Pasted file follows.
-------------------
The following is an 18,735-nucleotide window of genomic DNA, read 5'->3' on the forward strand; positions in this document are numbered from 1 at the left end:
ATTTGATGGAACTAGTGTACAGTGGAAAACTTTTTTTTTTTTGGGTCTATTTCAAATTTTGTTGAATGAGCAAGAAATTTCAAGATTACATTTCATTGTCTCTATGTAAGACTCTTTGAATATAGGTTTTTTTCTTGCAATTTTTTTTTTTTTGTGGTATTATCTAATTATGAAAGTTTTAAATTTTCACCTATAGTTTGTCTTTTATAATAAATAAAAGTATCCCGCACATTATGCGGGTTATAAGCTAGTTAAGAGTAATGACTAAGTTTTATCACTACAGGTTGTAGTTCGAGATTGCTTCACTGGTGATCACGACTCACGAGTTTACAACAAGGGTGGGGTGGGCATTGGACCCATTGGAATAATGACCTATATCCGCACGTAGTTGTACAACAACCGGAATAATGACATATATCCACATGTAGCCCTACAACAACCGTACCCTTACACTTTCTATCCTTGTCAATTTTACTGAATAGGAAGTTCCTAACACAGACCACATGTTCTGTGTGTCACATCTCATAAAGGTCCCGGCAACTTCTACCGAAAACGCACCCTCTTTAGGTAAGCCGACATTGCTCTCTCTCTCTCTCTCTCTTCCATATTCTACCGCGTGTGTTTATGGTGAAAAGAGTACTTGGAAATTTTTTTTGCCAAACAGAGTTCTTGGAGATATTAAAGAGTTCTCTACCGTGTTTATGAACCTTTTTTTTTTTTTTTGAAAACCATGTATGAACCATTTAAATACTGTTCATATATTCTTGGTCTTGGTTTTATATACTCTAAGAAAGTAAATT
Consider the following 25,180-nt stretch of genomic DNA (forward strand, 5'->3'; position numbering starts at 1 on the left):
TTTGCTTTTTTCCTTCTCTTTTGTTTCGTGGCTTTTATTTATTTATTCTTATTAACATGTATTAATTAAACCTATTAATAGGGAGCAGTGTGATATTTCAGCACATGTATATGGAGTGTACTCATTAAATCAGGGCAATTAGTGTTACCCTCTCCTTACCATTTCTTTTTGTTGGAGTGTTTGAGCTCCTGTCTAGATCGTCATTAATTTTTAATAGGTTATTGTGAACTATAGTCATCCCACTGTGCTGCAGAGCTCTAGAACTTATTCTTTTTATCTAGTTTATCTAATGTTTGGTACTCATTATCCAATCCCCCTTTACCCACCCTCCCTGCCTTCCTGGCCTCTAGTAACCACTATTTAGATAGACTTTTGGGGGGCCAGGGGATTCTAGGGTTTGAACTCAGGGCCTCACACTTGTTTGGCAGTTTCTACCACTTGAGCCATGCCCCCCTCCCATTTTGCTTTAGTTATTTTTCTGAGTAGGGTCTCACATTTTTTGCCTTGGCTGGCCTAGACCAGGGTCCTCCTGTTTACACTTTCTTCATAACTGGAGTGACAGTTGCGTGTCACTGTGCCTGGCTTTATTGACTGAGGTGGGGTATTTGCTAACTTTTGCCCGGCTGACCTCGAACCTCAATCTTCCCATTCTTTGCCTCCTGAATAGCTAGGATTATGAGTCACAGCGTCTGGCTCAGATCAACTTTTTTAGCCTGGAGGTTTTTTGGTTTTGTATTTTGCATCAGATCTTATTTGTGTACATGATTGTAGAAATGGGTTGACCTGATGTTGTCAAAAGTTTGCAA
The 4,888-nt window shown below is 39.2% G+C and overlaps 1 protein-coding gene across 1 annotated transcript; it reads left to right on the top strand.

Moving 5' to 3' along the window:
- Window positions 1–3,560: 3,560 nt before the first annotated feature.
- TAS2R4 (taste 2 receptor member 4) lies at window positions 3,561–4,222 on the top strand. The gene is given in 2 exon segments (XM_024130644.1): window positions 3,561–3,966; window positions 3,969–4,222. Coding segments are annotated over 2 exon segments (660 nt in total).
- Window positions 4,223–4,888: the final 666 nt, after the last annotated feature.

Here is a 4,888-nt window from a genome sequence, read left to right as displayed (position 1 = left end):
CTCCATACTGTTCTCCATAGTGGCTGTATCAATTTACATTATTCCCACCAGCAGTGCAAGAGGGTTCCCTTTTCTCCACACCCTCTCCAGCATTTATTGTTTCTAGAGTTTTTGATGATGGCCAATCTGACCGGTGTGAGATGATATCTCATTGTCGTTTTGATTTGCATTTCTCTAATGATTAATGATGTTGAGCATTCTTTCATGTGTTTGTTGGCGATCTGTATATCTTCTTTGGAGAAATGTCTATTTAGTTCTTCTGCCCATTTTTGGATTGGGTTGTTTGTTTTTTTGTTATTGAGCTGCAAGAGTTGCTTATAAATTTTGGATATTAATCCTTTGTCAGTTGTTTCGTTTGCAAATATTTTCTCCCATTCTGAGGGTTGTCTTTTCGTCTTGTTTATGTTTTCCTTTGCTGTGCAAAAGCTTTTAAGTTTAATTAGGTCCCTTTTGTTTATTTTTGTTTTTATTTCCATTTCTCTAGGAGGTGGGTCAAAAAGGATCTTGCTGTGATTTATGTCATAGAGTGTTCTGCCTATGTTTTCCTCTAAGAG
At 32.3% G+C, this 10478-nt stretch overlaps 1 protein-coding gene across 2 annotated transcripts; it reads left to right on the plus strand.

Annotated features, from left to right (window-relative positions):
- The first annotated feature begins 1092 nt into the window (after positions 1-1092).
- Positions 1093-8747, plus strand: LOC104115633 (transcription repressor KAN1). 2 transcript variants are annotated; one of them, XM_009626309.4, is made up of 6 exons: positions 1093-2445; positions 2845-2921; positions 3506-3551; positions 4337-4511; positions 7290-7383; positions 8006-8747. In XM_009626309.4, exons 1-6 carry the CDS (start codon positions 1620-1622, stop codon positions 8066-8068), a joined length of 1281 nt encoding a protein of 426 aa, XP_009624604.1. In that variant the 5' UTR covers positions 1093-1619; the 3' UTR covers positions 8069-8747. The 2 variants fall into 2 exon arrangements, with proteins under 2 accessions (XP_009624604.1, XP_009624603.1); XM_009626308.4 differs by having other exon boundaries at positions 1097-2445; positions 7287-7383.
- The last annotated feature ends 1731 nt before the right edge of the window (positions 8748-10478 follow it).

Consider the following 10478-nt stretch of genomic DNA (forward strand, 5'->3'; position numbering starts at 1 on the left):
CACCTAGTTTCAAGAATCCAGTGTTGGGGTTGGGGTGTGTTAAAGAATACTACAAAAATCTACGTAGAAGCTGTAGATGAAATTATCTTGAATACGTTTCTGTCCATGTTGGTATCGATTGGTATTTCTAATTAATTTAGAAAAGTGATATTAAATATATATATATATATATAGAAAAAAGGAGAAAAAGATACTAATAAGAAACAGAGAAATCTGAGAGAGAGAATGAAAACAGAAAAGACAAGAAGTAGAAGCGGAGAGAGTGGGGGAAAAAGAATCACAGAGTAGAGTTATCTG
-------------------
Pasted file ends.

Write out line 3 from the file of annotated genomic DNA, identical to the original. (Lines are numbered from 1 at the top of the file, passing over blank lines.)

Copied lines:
Consider the following 25,180-nt stretch of genomic DNA (forward strand, 5'->3'; position numbering starts at 1 on the left):